"We are a major player, but the whole concept of consumer advertising [of cellular phones] is still in its early stages," said Jack Hopkins, director of marketing for Largo, Fla.-based Nokia Mobile Phones. "We want to break through. We wouldn't mind being the Nike of telecommunications."
Nokia will spend $10 million on media advertising this year including its first network TV spots. It has signed on as title sponsor of the Sugar Bowl starting next year and will also do print and cable TV.
Nokia's U.S. ads from Peak, Barr, Petralia, Biety, Tampa, Fla., use the company's worldwide "Connecting people" theme with the U.S. spots also playing up specific phone features including one-touch dialing.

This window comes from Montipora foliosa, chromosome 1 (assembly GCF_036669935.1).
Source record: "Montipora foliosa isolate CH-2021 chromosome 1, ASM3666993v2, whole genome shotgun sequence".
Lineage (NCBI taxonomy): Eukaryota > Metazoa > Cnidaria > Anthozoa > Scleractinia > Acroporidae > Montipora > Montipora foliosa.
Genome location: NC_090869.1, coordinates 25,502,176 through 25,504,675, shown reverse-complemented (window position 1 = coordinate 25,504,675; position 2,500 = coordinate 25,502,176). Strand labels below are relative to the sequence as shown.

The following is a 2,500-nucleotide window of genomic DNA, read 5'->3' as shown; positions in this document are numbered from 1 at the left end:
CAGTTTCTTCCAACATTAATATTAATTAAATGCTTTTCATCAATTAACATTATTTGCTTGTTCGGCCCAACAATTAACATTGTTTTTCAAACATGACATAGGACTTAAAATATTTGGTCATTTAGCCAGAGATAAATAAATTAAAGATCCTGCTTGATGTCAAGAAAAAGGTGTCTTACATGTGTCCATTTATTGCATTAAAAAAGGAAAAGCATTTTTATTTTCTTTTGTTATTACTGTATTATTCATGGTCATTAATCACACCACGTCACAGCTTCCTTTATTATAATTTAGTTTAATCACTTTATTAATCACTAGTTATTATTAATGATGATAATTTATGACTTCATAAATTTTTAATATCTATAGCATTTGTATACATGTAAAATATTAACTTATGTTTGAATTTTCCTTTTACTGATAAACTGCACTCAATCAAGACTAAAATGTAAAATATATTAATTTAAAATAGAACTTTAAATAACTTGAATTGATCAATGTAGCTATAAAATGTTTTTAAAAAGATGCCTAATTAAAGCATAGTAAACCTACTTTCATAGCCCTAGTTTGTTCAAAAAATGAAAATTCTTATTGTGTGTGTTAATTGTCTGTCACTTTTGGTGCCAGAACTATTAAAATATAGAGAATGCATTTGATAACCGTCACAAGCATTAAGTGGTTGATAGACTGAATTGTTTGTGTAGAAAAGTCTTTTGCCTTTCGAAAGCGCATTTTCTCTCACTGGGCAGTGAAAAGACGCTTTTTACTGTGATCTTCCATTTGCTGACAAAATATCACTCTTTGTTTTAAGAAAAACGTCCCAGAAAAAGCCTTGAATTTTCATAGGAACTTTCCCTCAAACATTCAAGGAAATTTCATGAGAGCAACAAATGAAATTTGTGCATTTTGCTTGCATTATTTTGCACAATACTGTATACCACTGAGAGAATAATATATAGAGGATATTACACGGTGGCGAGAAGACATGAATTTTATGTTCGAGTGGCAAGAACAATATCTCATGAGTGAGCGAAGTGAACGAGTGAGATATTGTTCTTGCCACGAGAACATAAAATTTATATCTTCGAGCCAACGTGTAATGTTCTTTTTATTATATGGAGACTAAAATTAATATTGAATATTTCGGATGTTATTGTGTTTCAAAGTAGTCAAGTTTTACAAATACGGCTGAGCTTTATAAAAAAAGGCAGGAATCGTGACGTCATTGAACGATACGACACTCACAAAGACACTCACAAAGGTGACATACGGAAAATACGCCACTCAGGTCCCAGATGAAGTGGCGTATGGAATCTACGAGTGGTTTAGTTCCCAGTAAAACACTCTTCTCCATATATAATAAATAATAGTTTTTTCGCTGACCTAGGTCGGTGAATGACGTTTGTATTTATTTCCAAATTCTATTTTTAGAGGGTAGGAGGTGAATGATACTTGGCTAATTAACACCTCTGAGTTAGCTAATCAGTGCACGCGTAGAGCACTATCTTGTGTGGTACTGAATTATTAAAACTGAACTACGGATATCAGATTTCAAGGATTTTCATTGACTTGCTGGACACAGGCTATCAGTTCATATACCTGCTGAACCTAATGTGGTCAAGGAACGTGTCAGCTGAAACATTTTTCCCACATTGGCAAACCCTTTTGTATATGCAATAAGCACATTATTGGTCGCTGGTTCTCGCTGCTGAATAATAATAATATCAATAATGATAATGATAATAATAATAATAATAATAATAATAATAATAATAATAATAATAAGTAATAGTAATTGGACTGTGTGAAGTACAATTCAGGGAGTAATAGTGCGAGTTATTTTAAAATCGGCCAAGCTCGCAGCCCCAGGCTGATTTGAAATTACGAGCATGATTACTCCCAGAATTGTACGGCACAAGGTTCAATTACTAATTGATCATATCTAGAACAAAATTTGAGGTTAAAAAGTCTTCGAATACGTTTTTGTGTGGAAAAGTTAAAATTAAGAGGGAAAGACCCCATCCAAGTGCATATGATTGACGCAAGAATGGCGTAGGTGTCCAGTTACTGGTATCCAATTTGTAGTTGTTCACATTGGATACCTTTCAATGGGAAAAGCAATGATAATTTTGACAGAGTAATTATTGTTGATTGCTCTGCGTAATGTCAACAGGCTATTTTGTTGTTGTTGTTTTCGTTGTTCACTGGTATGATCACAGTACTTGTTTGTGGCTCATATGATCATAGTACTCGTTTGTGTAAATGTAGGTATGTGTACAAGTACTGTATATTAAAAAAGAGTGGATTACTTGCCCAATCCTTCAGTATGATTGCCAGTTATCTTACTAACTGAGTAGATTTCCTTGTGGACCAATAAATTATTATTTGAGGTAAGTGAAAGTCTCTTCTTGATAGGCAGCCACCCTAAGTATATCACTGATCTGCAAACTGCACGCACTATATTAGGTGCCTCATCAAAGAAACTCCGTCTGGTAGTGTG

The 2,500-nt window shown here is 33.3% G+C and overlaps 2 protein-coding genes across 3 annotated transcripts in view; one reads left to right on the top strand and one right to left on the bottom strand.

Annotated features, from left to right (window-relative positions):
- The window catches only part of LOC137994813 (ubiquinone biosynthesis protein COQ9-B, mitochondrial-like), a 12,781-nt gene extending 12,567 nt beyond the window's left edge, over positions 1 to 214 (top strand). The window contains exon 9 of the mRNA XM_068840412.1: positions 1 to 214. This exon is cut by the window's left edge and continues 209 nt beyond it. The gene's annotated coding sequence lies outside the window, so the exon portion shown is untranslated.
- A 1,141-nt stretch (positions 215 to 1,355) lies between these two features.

Mr. Hopkins said Nokia's move to consumer advertising and network TV from last year's smaller advertising on cable reflects the feeling that Nokia has to be better known when consumers go to buy phones.
"Our research shows that 60% to 70% of people who are buying cellular phones don't know what brand they will buy when they go to the store," he said.
The heightened visibility also comes as the competition for cellular phone sales brings some new rivals. Sony Electronics Corp. recently announced plans to start selling cellular phones.